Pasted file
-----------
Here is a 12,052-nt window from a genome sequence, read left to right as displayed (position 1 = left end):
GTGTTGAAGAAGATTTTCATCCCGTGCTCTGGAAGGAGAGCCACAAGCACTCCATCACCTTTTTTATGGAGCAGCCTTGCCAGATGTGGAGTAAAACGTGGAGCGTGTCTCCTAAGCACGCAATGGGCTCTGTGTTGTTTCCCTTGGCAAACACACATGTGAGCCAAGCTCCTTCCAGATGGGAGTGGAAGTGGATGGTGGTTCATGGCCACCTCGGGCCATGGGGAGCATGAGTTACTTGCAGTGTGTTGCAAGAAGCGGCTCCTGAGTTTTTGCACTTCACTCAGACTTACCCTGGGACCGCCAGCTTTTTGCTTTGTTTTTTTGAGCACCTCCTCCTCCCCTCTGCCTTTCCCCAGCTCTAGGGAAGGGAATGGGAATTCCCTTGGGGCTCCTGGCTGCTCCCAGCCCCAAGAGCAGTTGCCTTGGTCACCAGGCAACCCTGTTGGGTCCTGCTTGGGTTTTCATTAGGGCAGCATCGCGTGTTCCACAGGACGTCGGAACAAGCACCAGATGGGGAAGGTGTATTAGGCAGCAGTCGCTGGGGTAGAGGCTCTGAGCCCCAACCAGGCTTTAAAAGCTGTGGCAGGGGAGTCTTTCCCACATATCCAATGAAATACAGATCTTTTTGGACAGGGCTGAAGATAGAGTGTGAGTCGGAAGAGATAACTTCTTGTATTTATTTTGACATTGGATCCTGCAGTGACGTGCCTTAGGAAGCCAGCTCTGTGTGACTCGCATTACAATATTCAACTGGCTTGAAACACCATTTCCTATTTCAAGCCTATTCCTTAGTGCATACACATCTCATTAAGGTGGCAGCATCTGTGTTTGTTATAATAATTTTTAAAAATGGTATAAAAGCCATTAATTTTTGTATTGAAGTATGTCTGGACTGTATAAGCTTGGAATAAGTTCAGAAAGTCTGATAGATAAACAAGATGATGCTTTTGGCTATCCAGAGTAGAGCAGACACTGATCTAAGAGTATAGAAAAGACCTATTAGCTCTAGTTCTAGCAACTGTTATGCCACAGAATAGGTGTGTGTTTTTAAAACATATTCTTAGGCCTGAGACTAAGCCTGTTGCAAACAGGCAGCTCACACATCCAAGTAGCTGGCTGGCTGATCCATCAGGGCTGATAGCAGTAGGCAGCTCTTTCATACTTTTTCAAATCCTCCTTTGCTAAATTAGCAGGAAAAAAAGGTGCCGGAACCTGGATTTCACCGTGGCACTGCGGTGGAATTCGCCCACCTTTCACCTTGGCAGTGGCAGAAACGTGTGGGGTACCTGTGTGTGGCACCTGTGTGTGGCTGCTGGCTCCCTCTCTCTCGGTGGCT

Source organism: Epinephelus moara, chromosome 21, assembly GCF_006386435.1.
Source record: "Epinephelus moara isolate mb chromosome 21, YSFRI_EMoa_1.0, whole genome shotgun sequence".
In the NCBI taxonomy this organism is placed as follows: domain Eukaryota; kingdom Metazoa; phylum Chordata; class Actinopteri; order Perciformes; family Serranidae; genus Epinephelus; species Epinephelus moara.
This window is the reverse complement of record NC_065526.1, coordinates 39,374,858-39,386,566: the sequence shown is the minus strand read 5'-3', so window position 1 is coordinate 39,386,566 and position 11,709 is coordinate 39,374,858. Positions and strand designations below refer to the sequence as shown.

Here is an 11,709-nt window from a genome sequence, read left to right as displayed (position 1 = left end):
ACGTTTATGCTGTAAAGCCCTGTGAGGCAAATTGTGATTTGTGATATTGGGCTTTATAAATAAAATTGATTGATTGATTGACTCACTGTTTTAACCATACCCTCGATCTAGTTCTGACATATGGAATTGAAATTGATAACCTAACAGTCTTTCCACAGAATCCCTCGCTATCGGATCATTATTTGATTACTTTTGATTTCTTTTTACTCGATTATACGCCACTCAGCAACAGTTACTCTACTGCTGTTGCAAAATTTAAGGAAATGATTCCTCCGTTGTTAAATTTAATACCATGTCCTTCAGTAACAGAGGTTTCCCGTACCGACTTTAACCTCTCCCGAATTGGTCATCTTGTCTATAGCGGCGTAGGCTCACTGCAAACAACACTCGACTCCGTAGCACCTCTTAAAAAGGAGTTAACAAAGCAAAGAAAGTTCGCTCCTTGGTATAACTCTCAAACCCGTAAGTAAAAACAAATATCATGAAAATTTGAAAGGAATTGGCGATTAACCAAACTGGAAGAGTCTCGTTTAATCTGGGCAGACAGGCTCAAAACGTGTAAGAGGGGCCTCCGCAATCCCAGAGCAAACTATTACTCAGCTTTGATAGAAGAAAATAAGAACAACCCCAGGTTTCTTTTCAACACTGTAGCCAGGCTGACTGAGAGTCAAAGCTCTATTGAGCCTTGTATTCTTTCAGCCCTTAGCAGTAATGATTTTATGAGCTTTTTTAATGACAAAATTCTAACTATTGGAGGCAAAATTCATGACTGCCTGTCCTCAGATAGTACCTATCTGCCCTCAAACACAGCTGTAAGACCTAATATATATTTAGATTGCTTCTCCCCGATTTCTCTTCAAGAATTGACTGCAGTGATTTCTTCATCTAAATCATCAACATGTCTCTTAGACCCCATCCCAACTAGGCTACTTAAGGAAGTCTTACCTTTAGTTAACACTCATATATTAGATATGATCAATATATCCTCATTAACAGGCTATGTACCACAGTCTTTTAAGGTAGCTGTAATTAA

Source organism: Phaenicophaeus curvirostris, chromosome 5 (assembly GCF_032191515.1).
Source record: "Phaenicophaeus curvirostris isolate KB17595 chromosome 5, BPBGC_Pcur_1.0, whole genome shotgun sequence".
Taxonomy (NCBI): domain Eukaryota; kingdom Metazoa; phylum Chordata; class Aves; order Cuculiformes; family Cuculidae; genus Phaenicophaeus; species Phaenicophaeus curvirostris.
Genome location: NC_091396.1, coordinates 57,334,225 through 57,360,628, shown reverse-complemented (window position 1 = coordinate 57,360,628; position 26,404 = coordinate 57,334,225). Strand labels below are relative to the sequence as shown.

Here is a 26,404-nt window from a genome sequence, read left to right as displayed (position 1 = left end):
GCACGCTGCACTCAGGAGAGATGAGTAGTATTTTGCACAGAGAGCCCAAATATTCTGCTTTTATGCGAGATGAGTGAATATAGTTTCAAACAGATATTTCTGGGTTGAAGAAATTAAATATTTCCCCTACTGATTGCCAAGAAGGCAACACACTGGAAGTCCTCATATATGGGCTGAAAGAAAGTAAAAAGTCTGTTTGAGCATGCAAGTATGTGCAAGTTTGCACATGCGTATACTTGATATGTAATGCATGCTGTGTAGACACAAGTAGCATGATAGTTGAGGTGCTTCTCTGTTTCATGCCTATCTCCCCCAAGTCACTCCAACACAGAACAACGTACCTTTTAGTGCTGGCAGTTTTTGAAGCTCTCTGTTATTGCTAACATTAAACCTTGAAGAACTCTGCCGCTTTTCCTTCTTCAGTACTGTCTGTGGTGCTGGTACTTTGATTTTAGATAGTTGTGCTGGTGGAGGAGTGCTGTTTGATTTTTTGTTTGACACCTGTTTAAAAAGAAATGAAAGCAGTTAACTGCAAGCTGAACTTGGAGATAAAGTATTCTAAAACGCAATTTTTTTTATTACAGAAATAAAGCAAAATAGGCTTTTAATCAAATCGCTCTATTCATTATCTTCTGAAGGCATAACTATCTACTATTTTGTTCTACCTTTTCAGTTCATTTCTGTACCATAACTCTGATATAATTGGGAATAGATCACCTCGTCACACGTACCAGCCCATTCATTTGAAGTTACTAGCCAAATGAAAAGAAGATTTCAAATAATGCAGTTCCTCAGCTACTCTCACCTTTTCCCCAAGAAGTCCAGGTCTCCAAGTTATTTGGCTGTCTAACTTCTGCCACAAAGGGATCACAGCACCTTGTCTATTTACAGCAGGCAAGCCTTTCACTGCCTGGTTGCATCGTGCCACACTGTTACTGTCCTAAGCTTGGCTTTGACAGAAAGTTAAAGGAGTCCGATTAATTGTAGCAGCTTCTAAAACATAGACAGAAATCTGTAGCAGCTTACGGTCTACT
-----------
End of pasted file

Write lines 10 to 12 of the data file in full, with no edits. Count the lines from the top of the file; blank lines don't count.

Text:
Source record: "Phaenicophaeus curvirostris isolate KB17595 chromosome 5, BPBGC_Pcur_1.0, whole genome shotgun sequence".
Taxonomy (NCBI): domain Eukaryota; kingdom Metazoa; phylum Chordata; class Aves; order Cuculiformes; family Cuculidae; genus Phaenicophaeus; species Phaenicophaeus curvirostris.
Genome location: NC_091396.1, coordinates 57,334,225 through 57,360,628, shown reverse-complemented (window position 1 = coordinate 57,360,628; position 26,404 = coordinate 57,334,225). Strand labels below are relative to the sequence as shown.